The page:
Busses are the most commonly used form of public transport in the UK with some 4,941 million journeys made in 2016/17. Despite this, cuts continue to happen across the country – this is a problem for society.
Despite busses being the UK’s most frequently used form of transport, since 2010 local authority funding for busses has halved and thousands of services across the country have been cut. Cuts to bus services affect everyone, but especially those with low incomes, the young and the elderly.
In England alone, the young and elderly account for 50% of all the countries bus passengers; children under 16 account for 19%, and those aged over 60 account for 25%. With fewer and fewer bus routes on offer, this means their transport routes and access are greatly diminished.
England’s lowest income earners also make up 75% of their public transport trips via bus. Essentially this means the lower income group make up three times as many bus trips as high income earners in the UK. Across the country, 9% of UK households have low incomes but then have high motoring costs on top. This makes it even more difficult to drive and many often opt for the cheaper option of the bus, despite rising fares and reduced options.
Without a way of getting where they need to be, these members of our community are essentially cut off. The cuts highlight the importance of transport networks and how important it is to find solutions to an ever-growing problem. The knock-on effect of not being able to get to places are increased depression and a decreased sense of well-being through a poorer quality of life. Believe it or not humans are social creatures and without seeing our friends and engaging in the community our standard of living drops considerably – yes, even though you can now get Netflix and Facetime people half-way across the world!
As the chart from Buses in Crises above shows, funding has been slowly, and clearly, dropping throughout the country despite increased demand – certainly within London. Almost half of all bus transport occurs in London. It’s the rural areas which have been left behind, yet it’s these areas that are the hardest hit and people can quickly find themselves in isolation.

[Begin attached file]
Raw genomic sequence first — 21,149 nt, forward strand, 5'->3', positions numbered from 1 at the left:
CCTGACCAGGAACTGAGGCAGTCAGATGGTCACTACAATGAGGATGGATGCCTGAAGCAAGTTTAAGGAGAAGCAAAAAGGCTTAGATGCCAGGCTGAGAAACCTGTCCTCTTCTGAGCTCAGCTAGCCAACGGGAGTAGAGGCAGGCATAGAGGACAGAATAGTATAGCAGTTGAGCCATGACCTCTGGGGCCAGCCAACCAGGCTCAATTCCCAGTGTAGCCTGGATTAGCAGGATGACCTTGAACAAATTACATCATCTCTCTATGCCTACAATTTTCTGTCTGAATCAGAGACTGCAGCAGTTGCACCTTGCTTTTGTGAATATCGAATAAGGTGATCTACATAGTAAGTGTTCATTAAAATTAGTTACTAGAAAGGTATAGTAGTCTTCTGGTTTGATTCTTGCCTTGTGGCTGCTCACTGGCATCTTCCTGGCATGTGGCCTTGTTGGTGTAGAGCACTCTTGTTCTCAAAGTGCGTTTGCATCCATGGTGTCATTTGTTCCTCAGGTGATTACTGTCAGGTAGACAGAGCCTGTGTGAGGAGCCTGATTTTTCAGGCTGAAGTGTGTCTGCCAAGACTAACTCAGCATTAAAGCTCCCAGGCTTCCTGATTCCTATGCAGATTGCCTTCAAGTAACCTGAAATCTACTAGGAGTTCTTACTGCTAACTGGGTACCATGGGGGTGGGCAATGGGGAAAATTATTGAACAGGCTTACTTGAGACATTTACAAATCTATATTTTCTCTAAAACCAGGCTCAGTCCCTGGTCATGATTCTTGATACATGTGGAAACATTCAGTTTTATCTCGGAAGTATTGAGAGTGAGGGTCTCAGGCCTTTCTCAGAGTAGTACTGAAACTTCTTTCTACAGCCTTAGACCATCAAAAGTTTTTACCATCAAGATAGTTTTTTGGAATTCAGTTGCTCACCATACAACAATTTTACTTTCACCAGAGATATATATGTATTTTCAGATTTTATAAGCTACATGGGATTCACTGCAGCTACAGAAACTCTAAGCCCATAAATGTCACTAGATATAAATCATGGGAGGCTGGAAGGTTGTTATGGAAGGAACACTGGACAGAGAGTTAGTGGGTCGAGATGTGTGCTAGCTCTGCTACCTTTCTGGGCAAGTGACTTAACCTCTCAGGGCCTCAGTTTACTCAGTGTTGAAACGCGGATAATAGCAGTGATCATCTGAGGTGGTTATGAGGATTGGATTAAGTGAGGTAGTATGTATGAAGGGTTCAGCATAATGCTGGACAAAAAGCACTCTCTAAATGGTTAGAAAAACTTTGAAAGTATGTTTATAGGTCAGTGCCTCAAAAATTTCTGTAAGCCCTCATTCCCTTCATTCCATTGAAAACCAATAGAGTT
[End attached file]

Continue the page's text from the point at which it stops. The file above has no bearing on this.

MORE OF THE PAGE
Despite the doom and gloom surrounding decreased bus routes it’s not all cause for alarm. The British are good at solving problems, and as we highlighted in our report ‘7 Concerning Challenges Facing Community Transport’ – technology is one of the most cost-effective tools in solving transport problems, especially transport software.
Transport companies and service providers are starting to switch their mindset and realise that with increasing demand and increased cuts, it’s time to do more with less. Providers are starting to look at solutions to problems rather than focusing solely on analysing the problem. This approach is certainly the best way to go. Already across the country community car schemes are being setup to assist with reduced bus routes, and already members of the public are beginning to share journeys to work to reduce pollution and traffic on the roads.
Anyone who has been travelling about in the mornings since mid-July, will have noticed how much quieter the roads are without the school traffic. It goes to show you just how effective a drive to work car share scheme could be at reducing traffic and reducing emissions. Care share schemes also reduce the time it takes to get to places as traffic jams are reduced.
Our recent major upgrade on Road XS had a sole focus of doing more with existing vehicles, people and journeys to reduce overheads and costs and enable transport service providers to optimise their services.
The impact of losing a strong transport network in your local community is far more damaging than the journey itself. Poor transport networks impact the quality of relationships, quality of care, quality of health and quality of life. Transport is as important to the economy as the Internet is because without movement, we go nowhere.